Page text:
Hall said that the Internet has also raised expectations for rapid response time. “We’ve grown to expect immediate responses — whether via text messages, emails, or comments and ‘likes’ on social media posts. And when people — especially children — don’t get that immediate response, they feel that others aren’t paying attention. They feel invalidated.”

Cade explained another troubling element of social media use: “Today’s adolescents are learning to identify their feelings based on social media feedback. They don’t know if what they are saying or doing is good or bad until they get online approval.”

In line with Koob’s argument, Hall expressed that among his patients (who are about 70 percent children and adolescents who’ve grown up in a digital world) he’s seen a decrease in higher-order thinking skills such as problem solving, processing information, and the ability to focus. “The executive functioning just isn’t there,” he said. “In addition to ‘helicopter parents’ not letting their children make mistakes and learn to solve problems, kids get immediate gratification from the speed of the technology at their fingertips. They don’t have to plan ahead to do research at the library for a homework assignment, and they don’t have to expend a lot of effort pulling together and sifting through information from multiple sources.”

A number of studies corroborate Hall’s observations, showing that with excessive Internet and/or online gaming activity, there is a loss of tissue volume in gray matter areas of the brain (where information processing occurs). Loss of this type of brain matter affects the frontal lobe, which governs executive functions. One study out of China showed that heavy Internet use causes damage to an area in the brain known as the insula, which is involved in our capacity to develop empathy and compassion for others and our ability to integrate physical signals with emotion — skills that dictate the depth and quality of personal relationships.

A study published in 2014 by the University of California, Los Angeles gave sixth-grade students a baseline test asking them to identify another person’s emotions using muted video clips. Half the students were then sent to a camp with no digital access but rather traditional camp activities such as hiking, archery and learning about nature. The other half worked as a control group, going about their normal activities with regular access to digital media (which for this group of students was about four and a half hours in a typical school day). After five days, both camps were re-tested: the group that went away to camp showed significant improvement in their ability to recognize emotions. The good news here? It only took five days away from electronics to improve their social skills and reconnect meaningfully with their peers.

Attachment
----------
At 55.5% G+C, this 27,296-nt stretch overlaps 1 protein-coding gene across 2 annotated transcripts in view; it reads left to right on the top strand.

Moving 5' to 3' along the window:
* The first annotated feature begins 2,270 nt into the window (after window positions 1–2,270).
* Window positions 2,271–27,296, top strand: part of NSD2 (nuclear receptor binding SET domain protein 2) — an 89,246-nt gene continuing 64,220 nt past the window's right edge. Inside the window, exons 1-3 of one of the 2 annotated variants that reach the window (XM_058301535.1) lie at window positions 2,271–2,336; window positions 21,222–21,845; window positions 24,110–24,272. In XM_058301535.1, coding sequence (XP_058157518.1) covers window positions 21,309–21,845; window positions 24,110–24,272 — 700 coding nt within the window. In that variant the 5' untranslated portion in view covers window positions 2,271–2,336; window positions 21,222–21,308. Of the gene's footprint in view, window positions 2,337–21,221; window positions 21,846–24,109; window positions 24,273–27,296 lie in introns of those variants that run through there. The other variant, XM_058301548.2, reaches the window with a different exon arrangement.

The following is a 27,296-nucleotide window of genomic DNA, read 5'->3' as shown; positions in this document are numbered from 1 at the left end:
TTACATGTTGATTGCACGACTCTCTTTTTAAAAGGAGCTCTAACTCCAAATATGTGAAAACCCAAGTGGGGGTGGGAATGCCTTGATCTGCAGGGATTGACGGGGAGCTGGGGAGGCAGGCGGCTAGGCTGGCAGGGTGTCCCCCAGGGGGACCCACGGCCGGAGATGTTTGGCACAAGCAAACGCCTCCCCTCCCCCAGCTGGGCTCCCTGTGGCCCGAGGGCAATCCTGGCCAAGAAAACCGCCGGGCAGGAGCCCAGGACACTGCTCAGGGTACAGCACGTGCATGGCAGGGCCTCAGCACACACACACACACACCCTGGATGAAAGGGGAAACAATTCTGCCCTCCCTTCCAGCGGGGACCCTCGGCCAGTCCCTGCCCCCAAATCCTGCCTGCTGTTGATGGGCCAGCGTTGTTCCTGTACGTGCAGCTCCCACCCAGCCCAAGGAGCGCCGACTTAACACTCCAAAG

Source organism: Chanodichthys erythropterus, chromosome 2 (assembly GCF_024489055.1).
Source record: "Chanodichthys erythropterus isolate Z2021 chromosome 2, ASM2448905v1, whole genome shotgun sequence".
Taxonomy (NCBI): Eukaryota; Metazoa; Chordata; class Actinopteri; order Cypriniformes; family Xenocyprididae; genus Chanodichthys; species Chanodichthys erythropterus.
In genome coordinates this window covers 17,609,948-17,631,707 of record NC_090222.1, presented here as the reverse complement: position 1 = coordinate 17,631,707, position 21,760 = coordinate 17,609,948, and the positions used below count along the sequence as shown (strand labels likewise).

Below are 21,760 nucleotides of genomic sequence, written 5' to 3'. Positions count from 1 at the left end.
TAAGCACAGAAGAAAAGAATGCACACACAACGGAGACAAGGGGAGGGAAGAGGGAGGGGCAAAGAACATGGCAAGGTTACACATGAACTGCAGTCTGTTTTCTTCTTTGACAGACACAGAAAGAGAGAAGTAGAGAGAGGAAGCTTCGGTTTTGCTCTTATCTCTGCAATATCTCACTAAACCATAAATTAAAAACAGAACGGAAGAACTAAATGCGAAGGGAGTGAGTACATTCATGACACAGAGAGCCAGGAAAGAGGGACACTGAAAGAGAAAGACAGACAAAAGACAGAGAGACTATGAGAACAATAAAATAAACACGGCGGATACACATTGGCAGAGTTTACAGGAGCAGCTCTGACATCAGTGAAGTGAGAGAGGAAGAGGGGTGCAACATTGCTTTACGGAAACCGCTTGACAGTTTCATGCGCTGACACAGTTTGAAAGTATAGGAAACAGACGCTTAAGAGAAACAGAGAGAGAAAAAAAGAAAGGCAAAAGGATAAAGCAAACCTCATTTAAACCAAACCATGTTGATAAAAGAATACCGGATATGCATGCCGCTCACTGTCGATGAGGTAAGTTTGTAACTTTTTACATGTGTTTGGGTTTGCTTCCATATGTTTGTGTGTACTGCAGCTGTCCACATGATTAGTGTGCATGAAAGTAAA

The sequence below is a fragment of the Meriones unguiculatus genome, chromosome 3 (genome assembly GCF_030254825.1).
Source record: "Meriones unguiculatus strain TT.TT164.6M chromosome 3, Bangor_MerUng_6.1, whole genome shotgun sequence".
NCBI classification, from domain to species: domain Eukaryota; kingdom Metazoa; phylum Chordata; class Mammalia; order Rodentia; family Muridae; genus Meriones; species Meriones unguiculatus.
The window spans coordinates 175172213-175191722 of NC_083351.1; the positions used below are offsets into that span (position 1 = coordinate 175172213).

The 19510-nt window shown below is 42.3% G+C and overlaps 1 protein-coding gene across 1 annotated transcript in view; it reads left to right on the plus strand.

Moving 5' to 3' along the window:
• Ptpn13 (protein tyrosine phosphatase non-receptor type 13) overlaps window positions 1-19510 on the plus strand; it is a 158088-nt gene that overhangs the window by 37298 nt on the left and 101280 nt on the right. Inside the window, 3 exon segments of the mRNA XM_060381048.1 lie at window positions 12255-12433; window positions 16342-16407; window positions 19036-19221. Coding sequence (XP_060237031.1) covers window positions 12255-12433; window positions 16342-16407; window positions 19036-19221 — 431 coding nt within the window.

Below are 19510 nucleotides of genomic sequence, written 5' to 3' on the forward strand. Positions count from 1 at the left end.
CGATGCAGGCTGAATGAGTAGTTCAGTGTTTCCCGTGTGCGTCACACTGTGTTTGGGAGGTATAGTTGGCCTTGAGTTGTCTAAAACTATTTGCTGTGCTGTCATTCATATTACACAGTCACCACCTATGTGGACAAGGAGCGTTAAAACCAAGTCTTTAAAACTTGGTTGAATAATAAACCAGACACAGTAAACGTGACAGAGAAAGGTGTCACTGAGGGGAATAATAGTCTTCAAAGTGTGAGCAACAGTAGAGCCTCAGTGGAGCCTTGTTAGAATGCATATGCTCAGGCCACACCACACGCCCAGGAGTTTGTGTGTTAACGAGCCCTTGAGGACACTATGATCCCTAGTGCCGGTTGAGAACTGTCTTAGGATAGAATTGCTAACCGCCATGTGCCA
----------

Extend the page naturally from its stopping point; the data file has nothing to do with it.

Cade said that the brain can be retrained. “Of course, decreasing screen time can’t hurt. But it’s really about actively working to combat its effects. Engaging in deliberate self-talk — before you act or react, ask yourself how you feel, what are the effects of your behavior — retrains your brain’s neural pathways to work through those processes so you don’t lose the skill.” She added that practicing the reactions that happen naturally when not in front of a screen — noticing physiological responses, considering long-term impact of words and actions — can help users avoid some of the dangers of Internet interactions.

And Koob explained that preventing compulsive behavior involving the Internet is similar to how to prevent engagement in substances of abuse. According to Koob, access should be limited to pleasurable activity on the Internet much like one would limit one’s alcohol intake, and that adequate sleep, exercise and diet prevent the vulnerability to engage in compulsive behavior. “In short,” he said, “one has to self-regulate in the Internet domain much like one has to self-regulate other domains that involve powerful dopamine rewards.”

Like books, Hall said, computers have the potential to be positive, educational, enlightening and thought-provoking. “But,” he warned, “people tend to think of computers and smart phones as human and treat them as such and they’re not. It’s the human bond — not technology — that keeps society moving forward.”